Jim Leatzow has 46 years of "hands-on" practical, property / casualty insurance agency experience. Leatzow has literally worn "every hat there is to wear in the P/C insurance business. He provides expert & arbitration services nationally & internationally with no charge for travel time. He is articulate, efficient & equally comfortable within the U.S. & in foreign venues. His experience includes:
46 years national Property/Casualty insurance industry experience
30 years national, Property/Casualty insurance Agency Owner
23 years national, Property/Casualty Managing General Agent (MGA)
20 years national, Third Party Administrator (TPA) insurance claim adjuster
26 years Reinsurance experience & Company Founder/President
17 years Certified insurance Arbitrator (U.S. / U.K. / Bermuda)
55 years Licensed Pilot with Commercial, Instrument, Multi & Seaplane Ratings
Still licensed in Illinois (46 years) & Wisconsin (38 years)
Licensed in all states for 20-25 years until 2005 (agency sold)
Rule 26 Report specialization on complex cases
Bad Faith Expert qualifiednationally
History of representing plaintiff & defense equally
No charge for travel time "coast to coast"
Leatzow's specialties include: Agent-Broker-MGA standards of care / Bad Faith / Coverage / Agent-Broker E&O Claims / Agent-Broker custom & practice / Professional (E&O) Liability / Claims Adjusting Standard of Care / Claims-made coverage / Surplus Lines issues / Underwriting / Licensing / Property / General Liability /Aviation Insurance
Mary Wickens, JD, CFE, CHC has over 35 years experience in the Healthcare Insurance, Managed Care, and Compliance Industry. Her experience includes advising and counseling health care providers, insurers, government contractors, and others in compliance, ethics, fraud and abuse, Medicare, Medicaid and Federal Employees Plan, managed care, and other matters.
Background Experience - Ms. Wickens is a former compliance officer for a major health insurer and former legal and compliance specialist for a CMS Medicare Program Safeguard Contractor. Also a former operations director for government programs (Medicare Part C, Medi-gap, and FEHBP) for a major HMO, she is experienced with government audits and investigations, commercial audits, as well as self-reporting and internal investigations.
Ms. Wickens has decades of experience as in house counsel to HMOs and health insurers. She has drafted, developed, negotiated, and implemented numerous healthcare provider-payor contracts, and developed and implemented codes of conduct, ethics programs, compliance programs and numerous corrective action plans.
Litigation Support - Mary Wickens provides litigation support, including skilled expert services, reports and testimony in federal False Claims Act cases, arbitrations, and provider-payer disputes. She is an experienced testifying expert, responsive to the needs of counsel, with excellent report writing skills. Ms. Wickens' services are available to counsel representing both plaintiff and defendant.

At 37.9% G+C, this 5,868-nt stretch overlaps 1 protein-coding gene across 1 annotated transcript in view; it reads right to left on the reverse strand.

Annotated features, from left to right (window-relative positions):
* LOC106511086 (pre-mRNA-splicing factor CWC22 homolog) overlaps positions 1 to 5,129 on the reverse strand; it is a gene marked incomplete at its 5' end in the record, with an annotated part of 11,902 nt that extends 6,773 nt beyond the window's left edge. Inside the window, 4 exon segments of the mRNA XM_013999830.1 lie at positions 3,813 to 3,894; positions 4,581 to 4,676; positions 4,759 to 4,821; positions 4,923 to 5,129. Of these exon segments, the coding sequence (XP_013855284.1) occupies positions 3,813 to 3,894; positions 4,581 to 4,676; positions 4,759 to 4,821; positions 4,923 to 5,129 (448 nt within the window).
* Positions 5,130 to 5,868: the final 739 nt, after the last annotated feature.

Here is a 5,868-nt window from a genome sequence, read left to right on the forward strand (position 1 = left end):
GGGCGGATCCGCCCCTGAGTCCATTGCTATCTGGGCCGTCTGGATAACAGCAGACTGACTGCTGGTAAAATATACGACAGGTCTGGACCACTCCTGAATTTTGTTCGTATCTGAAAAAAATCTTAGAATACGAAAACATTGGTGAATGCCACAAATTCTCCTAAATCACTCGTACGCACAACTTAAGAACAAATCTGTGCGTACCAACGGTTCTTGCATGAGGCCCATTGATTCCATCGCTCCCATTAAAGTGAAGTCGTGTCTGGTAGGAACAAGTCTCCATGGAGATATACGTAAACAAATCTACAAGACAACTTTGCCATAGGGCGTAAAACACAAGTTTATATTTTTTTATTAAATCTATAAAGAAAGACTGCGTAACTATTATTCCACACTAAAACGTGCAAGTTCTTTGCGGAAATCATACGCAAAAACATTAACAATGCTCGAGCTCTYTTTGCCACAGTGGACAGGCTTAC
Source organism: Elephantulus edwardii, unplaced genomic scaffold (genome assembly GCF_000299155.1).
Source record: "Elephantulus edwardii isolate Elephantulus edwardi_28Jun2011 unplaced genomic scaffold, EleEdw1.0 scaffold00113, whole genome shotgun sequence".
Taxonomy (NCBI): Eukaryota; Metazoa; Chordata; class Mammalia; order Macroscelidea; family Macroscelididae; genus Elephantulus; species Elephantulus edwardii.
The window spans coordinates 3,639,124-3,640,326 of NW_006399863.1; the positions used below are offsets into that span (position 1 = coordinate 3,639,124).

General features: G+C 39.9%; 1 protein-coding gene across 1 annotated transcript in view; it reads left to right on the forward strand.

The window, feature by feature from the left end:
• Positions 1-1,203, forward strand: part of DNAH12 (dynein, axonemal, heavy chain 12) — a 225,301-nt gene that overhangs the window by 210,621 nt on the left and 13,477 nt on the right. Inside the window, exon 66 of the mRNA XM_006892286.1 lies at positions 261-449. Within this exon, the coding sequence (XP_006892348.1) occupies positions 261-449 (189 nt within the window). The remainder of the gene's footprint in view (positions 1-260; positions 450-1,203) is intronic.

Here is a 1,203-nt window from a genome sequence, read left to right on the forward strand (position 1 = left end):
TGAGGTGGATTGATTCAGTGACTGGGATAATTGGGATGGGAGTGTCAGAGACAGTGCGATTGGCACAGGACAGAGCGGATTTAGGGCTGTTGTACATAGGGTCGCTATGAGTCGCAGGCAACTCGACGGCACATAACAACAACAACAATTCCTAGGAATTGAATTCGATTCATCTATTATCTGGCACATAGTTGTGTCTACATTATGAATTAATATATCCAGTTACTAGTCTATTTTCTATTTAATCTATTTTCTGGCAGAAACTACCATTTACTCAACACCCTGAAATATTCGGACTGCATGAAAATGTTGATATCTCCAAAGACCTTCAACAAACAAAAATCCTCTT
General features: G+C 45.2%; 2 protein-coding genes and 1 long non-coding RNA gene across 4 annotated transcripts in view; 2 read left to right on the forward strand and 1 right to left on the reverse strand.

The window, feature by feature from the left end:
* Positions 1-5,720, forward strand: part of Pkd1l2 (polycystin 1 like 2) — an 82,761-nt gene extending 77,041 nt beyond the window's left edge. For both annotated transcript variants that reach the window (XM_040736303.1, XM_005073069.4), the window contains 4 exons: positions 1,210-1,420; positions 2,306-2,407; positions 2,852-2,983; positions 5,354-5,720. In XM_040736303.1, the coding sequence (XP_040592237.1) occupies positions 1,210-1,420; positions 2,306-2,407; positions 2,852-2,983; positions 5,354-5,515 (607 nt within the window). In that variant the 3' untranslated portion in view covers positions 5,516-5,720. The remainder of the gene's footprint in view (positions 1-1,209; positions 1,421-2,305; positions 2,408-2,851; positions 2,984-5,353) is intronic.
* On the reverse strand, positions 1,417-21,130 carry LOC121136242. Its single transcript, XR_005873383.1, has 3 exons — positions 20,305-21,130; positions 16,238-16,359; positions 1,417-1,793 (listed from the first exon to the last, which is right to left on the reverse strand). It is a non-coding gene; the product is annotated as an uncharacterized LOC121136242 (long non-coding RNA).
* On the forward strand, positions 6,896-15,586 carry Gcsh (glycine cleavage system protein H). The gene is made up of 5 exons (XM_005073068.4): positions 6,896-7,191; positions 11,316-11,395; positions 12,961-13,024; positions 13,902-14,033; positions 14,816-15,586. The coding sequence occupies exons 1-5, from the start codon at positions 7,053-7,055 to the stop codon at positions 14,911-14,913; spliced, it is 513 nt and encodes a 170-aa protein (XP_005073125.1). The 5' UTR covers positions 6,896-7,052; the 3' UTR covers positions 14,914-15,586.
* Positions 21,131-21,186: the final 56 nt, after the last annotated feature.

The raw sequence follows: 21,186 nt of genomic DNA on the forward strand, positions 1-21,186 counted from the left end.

This brief describes: Which government agencies and health care providers have power to act and what are those powers? Who controls testing and reporting results and who has the power to isolate individuals, impose quarantines and take other steps to mitigate the outbreak.
The US Department of Justice (DOJ) recently joined a federal qui tam lawsuit1 brought against a private equity firm that specializes in health care pharmacies. Notably, the case also charges individual partners of the private equity firm, Riordan, Lewis & Haden, Inc. (RLH) based in Los Angeles2. They are charged with violations of the federal Anti-Kickback Statute (AKS) and the federal False Claims Act (FCA) in connection with their management of Diabetic Care Rx/Patient Care America (PCA), a compounding pharmacy. The case involves reimbursements from TRICARE, the health care program for the military and their families.
Health care fraud and abuse cases are often won or lost on the effective use of expert witnesses. As health care fraud cases have become more complex and technical, the scope and use of expert testimony has proliferated, and the successful use of experts is one of the lawyer's most important jobs. False Claims Act, Anti-Kickback Statute, and Stark Law cases all demand various types of experts to assist the trier of fact in understanding the nature of the case, the morass of rules at play, the evidence, and a variety of billing, valuation, contractual, technical, and compliance concepts. Increasingly, expert reports and testimony play a pivotal role in motions for summary judgment, as well as at trial. Experts also are used in "conference room litigation," such as mediations or negotiations between defense counsel and enforcement agencies. This article is the result of interviews with health care fraud litigators and expert witnesses in the field who identified their best practices to produce optimum outcomes for their clients.
Prof. William J. Warfel, PhD, CPCU, CLU, specializes in Insurance Breach of Contract, Bad faith, and Agent / Broker Liability issues. He has been retained in 90 cases by attorneys who represent policyholders, insurance agents, insurers, and third parties.
Dr. Warfel is widely published in applied, professional journals. His experience includes actual courtroom testimony, as well as deposition testimony in numerous cases. He has been retained in cases involving:
The purpose of this teaching case study is (1) to present an illustrative first-party legal case in which the author was retained as a testifying expert witness by a plaintiff attorney, and reference how it can be used in the classroom to illustrate important IRM concepts in an introductory, undergraduate, IRM course, and (2) encourage